Yesterday was the inaugural day of vacation – finals over, I decided to wander around the city for a while and see a few things I hadn’t gotten around to yet. My first stop was the Real Basilica de San Francisco, popularly known as Sang Francisco el Grande (referring both to the size of the basilica cupola, which has the fourth largest inside diameter of all Catholic edifices, and the number of Franciscan monks that used to fill the monastery upstairs). Sadly, it was closed when I got there in the early afternoon, so I went into the dahlia garden instead. Well, I’m assuming it was a dahlia garden, since that’s what the sign said, but the beds were nothing but tilled earth and irrigation hoses, presumably because it is already winter. It was an absolutely lovely day though, so I installed myself on a bench in the sunshine near the end and enjoyed the scene spreading out below the rise on which the garden was situated.
The sky was that clear, crisp blue of a sunny winter day, highlighting the peaks to the north that were beginning to show their winter cap of snow and providing a brilliant background to the city skyline rising up from the River Manzanares below. Tall office buildings were interspersed with trees, smaller shops and open spaces, creating the look of a somewhat lumpy and well-loved blanket that disappeared into the distance. Young magnolia trees shivered in their raised planters, trying vainly to shelter the ivy that trailed about at their feet from the nippy breeze that was playfully tossing their leaves about. A hawk suddenly swooped down from the sky and snatched a lizard from the slope below, beating its wings a little against the breeze before finally making it around the ancient brick corner of the Basilica with its prey in its grasp. There was a sense of peace and quiet, with the murmur of city traffic softly filling the background, the occasional burst of barking in the distance, and the crunch of feet on the gravel paths as other tourists came padding through to take their requisite photos and head back out. I tilted my face back in the sunshine, letting it combat the frosty effects of the air, and closed my eyes, savoring the moment. True, it wasn’t the most spectacular garden or vista that I’ve met with here in Madrid, but it was a beautiful day to be out and about, to enjoy the weather and the calm of a rather barren garden.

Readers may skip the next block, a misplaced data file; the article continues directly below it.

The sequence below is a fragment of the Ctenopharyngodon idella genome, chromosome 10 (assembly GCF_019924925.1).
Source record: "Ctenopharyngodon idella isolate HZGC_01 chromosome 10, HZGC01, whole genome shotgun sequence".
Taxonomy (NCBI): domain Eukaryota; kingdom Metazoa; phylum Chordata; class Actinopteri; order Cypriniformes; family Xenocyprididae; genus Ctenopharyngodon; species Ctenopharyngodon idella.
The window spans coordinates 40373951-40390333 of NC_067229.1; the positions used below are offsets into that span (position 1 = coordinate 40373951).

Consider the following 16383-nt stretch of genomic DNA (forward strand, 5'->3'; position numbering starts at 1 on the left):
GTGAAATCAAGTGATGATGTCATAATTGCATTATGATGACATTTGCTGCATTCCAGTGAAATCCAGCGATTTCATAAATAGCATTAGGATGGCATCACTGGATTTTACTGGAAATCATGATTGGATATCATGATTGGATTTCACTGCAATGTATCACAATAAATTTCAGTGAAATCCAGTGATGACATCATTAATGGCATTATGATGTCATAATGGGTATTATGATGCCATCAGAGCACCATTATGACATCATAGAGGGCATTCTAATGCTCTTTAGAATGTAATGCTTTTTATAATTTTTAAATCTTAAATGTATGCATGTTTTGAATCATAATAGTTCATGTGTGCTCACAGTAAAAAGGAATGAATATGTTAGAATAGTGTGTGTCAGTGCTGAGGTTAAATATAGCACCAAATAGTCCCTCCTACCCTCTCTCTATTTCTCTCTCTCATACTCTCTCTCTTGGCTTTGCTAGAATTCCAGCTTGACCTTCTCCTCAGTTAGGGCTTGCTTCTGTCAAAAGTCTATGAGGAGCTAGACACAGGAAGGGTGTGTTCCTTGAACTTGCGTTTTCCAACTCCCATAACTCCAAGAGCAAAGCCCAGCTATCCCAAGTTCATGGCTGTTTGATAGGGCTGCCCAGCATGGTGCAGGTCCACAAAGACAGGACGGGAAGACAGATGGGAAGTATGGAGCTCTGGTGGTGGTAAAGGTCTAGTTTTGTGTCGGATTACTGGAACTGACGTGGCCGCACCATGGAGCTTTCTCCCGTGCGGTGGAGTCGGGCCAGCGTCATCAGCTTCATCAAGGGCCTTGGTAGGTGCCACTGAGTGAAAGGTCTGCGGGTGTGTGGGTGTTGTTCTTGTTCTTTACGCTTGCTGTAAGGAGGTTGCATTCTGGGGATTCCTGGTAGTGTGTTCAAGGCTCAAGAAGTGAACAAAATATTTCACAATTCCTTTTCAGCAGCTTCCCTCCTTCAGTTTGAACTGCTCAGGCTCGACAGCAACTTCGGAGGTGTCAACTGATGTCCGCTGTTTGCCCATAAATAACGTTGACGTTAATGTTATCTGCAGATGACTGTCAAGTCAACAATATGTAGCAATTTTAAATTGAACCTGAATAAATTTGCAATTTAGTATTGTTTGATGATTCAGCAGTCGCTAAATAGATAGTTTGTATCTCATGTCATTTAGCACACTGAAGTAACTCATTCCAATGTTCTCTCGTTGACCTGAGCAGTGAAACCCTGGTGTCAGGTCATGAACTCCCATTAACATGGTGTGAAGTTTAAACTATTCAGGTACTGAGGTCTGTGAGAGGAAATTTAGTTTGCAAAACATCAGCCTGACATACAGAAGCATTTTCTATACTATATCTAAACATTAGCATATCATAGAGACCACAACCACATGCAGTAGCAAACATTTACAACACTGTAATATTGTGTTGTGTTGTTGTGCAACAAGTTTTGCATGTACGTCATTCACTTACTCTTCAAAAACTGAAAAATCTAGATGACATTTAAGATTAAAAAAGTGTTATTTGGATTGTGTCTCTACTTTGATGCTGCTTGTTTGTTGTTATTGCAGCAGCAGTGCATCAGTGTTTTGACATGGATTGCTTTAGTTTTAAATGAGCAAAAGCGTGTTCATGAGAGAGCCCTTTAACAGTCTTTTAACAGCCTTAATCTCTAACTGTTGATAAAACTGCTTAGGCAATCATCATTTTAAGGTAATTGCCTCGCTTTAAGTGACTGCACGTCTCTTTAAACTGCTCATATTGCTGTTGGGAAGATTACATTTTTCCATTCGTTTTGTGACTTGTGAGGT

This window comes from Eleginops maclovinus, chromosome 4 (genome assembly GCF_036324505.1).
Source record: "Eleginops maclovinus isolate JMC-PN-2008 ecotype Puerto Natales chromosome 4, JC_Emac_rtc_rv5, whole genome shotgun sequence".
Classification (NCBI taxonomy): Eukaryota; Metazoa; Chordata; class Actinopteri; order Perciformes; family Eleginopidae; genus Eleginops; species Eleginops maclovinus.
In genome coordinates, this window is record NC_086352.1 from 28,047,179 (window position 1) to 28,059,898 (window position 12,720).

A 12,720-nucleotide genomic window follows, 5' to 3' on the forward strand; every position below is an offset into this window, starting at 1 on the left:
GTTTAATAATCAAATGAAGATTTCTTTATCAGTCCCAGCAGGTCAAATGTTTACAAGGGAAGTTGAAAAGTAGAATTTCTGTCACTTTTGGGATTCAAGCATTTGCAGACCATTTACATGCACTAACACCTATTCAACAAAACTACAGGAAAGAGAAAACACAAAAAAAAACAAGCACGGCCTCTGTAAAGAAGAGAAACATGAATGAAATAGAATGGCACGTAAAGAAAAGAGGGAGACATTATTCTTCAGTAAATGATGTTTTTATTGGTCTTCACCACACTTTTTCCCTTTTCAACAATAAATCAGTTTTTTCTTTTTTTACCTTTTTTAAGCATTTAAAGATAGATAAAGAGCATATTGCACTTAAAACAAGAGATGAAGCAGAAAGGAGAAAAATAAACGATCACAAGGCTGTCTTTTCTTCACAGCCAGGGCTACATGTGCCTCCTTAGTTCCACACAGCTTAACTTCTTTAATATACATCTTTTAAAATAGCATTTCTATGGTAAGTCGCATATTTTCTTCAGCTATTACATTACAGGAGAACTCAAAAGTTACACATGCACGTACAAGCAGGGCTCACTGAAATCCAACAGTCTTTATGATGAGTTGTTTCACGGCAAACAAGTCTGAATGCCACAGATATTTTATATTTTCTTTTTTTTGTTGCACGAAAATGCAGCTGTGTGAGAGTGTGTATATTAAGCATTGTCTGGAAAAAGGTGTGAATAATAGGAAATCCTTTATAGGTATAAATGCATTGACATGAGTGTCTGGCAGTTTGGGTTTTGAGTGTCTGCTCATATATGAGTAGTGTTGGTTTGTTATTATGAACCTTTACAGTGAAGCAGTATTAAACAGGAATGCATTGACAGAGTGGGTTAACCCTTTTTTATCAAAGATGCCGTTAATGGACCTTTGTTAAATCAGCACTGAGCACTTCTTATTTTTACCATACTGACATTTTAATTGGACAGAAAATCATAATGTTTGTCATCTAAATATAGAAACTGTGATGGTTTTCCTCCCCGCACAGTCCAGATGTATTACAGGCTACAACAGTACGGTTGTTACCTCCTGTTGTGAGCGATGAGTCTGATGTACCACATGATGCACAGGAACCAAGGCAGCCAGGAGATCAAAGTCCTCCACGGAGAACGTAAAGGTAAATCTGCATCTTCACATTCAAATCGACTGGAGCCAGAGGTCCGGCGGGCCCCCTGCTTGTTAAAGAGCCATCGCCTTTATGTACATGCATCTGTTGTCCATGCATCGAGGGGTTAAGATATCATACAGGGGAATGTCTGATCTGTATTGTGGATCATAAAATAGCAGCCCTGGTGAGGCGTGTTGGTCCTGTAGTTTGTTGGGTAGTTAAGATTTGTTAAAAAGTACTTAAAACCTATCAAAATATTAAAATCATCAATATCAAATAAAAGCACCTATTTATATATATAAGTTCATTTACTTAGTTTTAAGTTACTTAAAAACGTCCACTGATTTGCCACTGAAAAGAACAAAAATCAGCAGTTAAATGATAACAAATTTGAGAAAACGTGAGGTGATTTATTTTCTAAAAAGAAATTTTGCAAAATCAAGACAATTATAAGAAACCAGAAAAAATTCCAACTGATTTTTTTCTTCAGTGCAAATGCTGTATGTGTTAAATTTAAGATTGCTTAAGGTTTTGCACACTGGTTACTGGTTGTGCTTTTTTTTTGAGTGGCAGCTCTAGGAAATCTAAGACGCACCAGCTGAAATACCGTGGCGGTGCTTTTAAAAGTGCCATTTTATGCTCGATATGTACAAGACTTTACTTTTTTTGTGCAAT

Some hooligans had scrawled graffiti on the planters, so I leisurely set about reading what I could see. Most of it was the typical nonsense, but one person in a more poetical mood had etched out the phrase “silencio escrito.” I read that, looked about me at the quiet little garden, read it again, and decided that it was the perfect phrase for where I was and the day I was having, a place and a time of silence, the type of calm that makes you wish you had an excellent piece of literature in your hands to accompany it.